It’s Ok To Be a Kid Again

red-gone-900x844Do you remember when you were young and you saw a cartoon on TV that captivated you with nothing but its sound and visuals? As a child, you probably didn’t have any real intellectual reasons to like such a show, you simply thought it was cool. But as you grew up that mindless wonder slowly began to vanish. Instead of cool visuals and catchphrases, you started to place these shows under more critical lights. How well do they handle character development? How well is the story paced? The list goes on.

This got me thinking about our tastes in music and how they develop over time. As a young teenager, you would have heard me jamming early Sanctus Real or Switchfoot constantly but as I’ve entered my twenties I’ve become far more inclined to listen to stuff like Radiohead, Pink Floyd, or The National. But sometimes I like to go back and revisit those records to experience that carefree, non-critical mindset I had in my youth.

Red is a band that I’ll admit I frowned upon at one time. Their image was forced and cheesy and their music was way too overdramatic. But then they released Gone and I couldn’t help but laugh at the artwork they had chosen for the front cover. I gave it a brief listen and discarded it just as quickly with a shake of the head.

I regret that now and I deeply apologize for it because, coming back to it nearly a year later, I think I understand it now. I think I understand who it was made for and why. In fact, it couldn’t be more obvious.

Look at that cover for a moment. It’s incredibly cheesy, silly even, but at the same time, isn’t it cool? Look at the tracklisting, there are songs called, “Step Inside, The Violence,” “Unstoppable,” “A.I.,” and “Singularity.” The songs themselves are drenched in electronics, crushing riffs, screams, and EDM samples. Check out some of these lyrics,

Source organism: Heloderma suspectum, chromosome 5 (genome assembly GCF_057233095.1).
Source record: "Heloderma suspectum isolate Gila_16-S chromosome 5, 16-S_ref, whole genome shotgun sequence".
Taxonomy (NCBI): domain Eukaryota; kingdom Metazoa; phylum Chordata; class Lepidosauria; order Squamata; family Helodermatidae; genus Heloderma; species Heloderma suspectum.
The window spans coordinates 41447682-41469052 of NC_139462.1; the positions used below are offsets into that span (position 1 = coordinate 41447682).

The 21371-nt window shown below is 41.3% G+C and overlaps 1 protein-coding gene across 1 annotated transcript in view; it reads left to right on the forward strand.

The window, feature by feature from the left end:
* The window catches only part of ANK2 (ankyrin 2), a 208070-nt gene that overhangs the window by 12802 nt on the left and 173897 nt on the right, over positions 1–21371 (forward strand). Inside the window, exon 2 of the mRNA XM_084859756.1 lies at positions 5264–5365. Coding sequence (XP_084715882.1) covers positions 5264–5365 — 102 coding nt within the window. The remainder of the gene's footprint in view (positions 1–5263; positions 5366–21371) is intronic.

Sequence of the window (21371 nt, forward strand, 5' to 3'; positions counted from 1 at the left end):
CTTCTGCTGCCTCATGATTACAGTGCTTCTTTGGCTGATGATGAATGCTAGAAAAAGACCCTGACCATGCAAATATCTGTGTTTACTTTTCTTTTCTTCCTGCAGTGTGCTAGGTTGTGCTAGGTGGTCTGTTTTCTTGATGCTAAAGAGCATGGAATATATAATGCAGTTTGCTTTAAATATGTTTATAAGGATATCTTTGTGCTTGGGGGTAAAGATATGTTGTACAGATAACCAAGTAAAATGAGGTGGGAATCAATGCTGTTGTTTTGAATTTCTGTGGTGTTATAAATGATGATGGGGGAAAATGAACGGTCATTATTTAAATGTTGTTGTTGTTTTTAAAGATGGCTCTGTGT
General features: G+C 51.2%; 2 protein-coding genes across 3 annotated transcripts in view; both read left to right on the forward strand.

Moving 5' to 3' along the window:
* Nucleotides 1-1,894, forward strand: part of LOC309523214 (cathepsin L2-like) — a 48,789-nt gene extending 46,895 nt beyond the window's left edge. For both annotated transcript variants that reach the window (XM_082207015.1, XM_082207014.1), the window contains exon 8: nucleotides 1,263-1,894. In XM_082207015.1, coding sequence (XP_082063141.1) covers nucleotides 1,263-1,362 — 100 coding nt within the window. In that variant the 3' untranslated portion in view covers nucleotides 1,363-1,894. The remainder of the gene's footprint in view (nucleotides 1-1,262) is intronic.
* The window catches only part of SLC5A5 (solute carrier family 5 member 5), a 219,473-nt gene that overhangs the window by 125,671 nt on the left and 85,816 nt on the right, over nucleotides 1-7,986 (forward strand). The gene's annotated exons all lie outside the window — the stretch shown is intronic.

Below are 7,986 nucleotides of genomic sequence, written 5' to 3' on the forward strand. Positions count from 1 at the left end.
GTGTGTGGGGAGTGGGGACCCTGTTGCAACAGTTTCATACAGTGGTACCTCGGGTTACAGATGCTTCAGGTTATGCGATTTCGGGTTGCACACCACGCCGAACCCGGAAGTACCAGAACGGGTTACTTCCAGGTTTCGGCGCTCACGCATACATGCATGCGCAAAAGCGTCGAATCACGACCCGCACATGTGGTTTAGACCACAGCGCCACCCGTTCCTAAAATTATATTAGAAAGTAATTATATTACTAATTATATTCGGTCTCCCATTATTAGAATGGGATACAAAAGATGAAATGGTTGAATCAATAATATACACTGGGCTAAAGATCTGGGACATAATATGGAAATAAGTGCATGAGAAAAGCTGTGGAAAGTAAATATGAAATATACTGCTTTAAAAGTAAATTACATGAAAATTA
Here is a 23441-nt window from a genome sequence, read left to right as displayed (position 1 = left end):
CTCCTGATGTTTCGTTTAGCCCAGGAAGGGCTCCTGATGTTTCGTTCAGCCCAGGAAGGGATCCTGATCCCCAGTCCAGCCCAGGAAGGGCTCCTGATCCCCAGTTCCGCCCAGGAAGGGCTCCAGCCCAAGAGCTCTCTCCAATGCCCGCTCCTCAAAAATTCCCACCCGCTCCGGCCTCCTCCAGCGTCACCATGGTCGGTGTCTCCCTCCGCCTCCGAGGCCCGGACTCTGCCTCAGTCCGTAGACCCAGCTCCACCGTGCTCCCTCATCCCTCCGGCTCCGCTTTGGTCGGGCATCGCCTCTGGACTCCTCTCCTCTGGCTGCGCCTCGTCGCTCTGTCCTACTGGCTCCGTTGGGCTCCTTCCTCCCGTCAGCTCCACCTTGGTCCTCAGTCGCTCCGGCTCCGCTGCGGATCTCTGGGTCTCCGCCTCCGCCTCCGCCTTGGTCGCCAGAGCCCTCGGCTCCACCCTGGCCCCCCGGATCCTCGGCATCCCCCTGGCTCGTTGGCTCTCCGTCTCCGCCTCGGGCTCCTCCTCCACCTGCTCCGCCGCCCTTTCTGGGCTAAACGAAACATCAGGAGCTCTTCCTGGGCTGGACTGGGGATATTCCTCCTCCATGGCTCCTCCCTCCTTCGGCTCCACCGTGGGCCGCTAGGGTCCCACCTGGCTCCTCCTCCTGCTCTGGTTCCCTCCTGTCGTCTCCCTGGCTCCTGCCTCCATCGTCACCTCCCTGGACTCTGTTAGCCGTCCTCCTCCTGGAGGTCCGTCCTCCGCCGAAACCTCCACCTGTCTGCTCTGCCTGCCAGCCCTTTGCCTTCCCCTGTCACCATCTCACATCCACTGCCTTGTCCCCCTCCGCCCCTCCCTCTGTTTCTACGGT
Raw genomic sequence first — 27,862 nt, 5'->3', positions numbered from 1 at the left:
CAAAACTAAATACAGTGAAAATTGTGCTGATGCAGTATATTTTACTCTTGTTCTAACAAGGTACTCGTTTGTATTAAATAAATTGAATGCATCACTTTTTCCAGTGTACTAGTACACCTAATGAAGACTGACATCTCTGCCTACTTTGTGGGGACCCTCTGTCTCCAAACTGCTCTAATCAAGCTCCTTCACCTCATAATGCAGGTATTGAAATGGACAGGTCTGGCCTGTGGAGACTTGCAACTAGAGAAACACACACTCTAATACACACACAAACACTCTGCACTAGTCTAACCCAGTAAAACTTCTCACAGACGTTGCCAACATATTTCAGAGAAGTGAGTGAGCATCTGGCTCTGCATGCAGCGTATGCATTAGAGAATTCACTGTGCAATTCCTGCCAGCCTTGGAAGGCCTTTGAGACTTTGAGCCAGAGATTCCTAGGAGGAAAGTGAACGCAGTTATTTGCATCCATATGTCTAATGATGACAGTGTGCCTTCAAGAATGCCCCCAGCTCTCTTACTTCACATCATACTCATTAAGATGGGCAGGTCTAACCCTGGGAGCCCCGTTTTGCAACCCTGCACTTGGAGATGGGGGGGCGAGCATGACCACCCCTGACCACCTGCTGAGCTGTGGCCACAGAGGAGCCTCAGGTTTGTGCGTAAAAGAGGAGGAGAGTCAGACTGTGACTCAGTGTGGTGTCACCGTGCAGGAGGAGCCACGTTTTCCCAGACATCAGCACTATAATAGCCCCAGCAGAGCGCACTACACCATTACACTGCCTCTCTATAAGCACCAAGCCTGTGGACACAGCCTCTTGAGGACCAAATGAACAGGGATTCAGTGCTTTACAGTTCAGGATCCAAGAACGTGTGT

“In the dark, I am a flame / A passing light, all in vain….I want to save it all
I want to take it all / My heart is holding on / I bleed, I bleed for love,” from “Gone.”

 

“My wandering heart was searching / Your ember eyes were burning / You led the edge to me / I hit the ground crashing,” from “Fractured.”

 

“Lost inside a memory, buried deep inside of me / Never breaking, I’m escaping / Lost inside a memory, can’t erase the agony / Never breaking, overtaking now,” from “A.I.”

They even performed a cover of “Unstoppable,” a song originally by pop artist SIA, which shouts, “I’ll put my armour on, show you how strong I am… / I’m unstoppable I’m running with no brakes / I’m invincible, yeah, I win every single game / I’m so powerful, I don’t need batteries to play.” This is stuff every adolescent boy drools over.

Gone displays a level of self-awareness that was only hinted at on past projects. It’s as though they knew their image was cheesy and so, rather than shake it off and try to avoid it, they dove into it head first and embraced it angst and all. As a result, if you’re willing to go back to that time when you loved something just because it looked and sounded cool, it becomes an incredibly enjoyable experience.

My critical ears wish they didn’t love this record as much as they do but I can’t avoid it. Whenever I listen to it my mind conjures up thoughts of epic anime battles, dark characters, and bleak moments of desperation. I’ve learnt that it’s perfectly fine to go back and relive those days and experience those feelings again because, like every young boy did growing up, I find those images and sounds to be nothing short of awesome.

 

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